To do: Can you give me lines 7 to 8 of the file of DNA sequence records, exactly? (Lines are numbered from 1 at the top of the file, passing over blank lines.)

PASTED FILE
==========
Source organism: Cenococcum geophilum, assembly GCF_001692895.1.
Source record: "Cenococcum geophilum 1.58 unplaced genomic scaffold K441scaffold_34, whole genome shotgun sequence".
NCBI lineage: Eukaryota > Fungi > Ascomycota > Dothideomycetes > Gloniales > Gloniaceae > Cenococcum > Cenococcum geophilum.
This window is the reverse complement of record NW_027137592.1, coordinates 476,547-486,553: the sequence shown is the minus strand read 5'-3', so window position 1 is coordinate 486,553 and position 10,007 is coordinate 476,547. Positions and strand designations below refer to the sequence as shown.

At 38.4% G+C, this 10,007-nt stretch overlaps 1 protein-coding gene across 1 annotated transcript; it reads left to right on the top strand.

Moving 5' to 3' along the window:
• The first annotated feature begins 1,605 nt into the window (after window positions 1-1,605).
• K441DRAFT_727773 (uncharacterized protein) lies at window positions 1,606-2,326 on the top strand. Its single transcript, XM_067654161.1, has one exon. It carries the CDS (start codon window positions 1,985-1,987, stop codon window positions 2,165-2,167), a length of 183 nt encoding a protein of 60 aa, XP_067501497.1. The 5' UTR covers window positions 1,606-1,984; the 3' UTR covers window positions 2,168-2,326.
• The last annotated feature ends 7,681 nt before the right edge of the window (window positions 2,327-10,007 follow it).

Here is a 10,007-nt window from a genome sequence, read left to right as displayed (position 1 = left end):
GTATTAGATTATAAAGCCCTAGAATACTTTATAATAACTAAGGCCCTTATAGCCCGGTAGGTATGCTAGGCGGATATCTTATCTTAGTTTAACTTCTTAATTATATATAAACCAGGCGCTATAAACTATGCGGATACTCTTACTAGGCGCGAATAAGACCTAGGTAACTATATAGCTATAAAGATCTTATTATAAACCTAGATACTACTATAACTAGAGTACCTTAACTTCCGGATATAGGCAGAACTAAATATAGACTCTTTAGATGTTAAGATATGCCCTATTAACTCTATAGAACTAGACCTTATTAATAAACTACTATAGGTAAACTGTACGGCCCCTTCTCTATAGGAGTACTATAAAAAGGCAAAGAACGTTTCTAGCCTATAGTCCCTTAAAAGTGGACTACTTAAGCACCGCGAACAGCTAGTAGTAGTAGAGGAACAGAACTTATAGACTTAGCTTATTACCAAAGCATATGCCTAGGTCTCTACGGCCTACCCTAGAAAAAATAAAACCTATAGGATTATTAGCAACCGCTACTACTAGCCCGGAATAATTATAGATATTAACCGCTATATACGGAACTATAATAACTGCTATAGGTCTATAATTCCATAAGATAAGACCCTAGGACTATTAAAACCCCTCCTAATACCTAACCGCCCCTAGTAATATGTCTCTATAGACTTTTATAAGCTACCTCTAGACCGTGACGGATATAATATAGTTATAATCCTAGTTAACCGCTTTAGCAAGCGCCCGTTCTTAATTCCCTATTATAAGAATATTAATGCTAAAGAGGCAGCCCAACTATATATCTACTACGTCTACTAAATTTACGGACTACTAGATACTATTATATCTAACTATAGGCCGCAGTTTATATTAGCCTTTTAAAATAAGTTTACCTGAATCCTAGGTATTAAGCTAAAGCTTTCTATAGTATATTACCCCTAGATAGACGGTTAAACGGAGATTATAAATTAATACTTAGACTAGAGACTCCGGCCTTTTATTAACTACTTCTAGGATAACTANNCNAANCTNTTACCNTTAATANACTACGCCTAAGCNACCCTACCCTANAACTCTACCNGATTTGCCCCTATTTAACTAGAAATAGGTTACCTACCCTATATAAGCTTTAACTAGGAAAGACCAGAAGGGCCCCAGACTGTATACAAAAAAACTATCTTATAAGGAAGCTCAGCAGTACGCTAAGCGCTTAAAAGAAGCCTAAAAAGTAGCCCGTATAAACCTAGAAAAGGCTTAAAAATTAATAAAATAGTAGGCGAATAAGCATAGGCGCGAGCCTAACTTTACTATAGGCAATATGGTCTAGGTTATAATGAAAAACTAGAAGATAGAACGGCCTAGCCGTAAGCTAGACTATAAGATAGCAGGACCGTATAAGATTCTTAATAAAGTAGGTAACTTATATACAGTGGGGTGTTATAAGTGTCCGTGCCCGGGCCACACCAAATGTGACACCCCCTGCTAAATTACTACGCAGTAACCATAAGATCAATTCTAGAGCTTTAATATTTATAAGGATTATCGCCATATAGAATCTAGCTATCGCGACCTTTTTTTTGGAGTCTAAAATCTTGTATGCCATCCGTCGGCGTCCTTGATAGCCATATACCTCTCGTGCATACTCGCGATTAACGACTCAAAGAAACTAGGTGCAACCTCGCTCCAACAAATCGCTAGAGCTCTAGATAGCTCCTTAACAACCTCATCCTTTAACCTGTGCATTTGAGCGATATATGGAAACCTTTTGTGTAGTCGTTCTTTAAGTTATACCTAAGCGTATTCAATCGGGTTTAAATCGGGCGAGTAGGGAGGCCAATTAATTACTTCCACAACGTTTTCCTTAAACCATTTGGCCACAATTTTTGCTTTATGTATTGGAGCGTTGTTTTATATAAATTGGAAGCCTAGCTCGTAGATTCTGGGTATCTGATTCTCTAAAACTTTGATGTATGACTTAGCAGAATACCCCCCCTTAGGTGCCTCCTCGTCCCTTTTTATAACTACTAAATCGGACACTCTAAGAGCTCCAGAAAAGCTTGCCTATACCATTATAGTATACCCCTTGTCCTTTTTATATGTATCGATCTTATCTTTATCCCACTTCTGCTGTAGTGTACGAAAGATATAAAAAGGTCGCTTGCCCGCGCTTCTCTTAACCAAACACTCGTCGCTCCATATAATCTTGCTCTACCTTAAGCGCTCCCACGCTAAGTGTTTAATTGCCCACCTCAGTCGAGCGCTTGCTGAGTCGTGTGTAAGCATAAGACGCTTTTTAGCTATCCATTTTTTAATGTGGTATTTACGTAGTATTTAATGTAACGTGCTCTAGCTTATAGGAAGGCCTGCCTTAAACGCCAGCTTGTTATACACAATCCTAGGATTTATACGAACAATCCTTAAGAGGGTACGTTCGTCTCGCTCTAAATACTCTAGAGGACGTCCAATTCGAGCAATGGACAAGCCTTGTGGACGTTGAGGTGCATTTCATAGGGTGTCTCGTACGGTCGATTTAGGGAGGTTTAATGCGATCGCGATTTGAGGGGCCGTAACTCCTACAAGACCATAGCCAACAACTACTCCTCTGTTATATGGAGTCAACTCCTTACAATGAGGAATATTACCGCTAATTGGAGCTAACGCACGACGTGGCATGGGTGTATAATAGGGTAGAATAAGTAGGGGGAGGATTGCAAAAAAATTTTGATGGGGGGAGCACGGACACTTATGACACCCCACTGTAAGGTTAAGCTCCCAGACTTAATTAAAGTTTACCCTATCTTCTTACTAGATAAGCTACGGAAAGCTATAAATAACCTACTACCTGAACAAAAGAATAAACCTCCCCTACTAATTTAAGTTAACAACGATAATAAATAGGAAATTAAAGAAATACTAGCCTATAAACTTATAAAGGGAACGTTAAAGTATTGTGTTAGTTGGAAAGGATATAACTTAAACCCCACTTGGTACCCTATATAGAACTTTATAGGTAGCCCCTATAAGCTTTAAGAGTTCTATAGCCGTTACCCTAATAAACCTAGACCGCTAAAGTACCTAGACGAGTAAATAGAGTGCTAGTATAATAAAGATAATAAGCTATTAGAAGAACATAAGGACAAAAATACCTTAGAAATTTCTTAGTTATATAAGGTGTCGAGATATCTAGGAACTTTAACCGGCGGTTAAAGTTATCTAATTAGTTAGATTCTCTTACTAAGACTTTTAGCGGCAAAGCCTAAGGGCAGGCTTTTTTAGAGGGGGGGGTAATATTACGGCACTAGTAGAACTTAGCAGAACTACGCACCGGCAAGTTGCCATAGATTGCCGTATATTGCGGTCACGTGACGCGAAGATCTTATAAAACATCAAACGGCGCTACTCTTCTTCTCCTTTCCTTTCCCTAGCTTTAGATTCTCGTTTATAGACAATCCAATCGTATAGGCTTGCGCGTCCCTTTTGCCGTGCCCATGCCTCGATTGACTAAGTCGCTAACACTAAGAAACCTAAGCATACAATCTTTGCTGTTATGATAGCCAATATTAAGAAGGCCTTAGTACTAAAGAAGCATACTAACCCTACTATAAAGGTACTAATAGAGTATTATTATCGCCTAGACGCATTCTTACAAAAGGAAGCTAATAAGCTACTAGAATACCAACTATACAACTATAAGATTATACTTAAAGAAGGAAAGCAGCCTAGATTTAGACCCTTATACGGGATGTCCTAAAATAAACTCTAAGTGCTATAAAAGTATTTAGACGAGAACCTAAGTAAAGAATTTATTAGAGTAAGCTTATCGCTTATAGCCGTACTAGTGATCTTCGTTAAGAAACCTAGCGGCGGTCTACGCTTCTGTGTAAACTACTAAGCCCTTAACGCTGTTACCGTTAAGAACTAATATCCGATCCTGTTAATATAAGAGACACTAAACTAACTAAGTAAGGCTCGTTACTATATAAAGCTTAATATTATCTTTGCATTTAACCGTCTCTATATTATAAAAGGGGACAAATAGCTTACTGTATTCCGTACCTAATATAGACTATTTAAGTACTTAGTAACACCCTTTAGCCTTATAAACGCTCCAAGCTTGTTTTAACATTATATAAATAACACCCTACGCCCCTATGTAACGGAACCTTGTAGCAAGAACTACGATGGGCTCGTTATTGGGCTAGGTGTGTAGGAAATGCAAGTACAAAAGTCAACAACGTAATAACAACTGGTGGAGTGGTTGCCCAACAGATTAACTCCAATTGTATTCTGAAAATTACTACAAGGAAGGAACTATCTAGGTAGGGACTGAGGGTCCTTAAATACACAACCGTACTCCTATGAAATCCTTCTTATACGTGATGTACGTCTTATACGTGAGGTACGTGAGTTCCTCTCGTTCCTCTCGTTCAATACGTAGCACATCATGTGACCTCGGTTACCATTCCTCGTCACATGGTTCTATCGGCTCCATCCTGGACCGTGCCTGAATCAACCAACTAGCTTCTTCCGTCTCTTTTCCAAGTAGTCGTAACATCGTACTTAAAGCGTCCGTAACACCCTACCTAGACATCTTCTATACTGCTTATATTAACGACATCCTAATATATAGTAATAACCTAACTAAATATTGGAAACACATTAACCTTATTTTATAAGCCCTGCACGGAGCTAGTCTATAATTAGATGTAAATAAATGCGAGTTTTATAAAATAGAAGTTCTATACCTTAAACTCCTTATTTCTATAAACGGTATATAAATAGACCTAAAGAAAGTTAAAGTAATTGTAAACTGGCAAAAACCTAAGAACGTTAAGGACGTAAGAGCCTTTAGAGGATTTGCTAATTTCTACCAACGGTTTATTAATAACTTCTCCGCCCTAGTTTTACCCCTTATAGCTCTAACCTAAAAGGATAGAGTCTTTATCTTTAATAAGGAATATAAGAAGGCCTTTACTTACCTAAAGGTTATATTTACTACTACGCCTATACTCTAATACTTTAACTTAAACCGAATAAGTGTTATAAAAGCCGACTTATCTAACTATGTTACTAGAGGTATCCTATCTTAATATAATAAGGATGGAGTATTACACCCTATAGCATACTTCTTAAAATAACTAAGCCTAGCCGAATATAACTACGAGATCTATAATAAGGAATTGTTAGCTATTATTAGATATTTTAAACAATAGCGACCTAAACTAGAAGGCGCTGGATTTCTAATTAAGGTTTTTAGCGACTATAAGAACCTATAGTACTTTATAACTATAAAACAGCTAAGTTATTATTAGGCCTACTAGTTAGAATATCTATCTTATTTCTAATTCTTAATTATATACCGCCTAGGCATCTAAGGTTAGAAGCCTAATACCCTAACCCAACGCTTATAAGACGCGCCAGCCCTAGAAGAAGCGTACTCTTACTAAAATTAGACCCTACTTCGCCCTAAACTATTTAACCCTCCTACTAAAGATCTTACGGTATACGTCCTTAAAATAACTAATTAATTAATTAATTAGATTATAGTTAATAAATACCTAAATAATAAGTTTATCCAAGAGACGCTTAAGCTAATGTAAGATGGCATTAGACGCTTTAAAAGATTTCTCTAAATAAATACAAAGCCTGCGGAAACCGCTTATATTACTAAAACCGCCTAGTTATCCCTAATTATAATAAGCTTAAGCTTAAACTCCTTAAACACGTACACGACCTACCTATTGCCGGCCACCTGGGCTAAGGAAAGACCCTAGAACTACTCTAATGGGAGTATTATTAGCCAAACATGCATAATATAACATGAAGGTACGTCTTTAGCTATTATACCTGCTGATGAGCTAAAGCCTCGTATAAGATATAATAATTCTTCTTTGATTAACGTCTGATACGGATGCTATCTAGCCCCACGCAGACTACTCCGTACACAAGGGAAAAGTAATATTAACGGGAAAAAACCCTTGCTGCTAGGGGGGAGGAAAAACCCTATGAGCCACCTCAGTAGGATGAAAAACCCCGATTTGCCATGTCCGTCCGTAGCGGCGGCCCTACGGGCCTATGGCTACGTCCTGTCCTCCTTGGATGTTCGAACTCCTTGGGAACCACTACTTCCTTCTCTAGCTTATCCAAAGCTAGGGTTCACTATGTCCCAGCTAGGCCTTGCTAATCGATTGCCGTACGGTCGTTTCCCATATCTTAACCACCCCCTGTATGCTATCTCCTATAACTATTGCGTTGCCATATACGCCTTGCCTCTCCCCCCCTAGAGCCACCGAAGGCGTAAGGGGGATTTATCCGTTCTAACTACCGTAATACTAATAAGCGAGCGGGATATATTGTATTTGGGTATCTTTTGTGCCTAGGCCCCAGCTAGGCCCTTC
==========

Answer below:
• The first annotated feature begins 1,605 nt into the window (after window positions 1-1,605).
• K441DRAFT_727773 (uncharacterized protein) lies at window positions 1,606-2,326 on the top strand. Its single transcript, XM_067654161.1, has one exon. It carries the CDS (start codon window positions 1,985-1,987, stop codon window positions 2,165-2,167), a length of 183 nt encoding a protein of 60 aa, XP_067501497.1. The 5' UTR covers window positions 1,606-1,984; the 3' UTR covers window positions 2,168-2,326.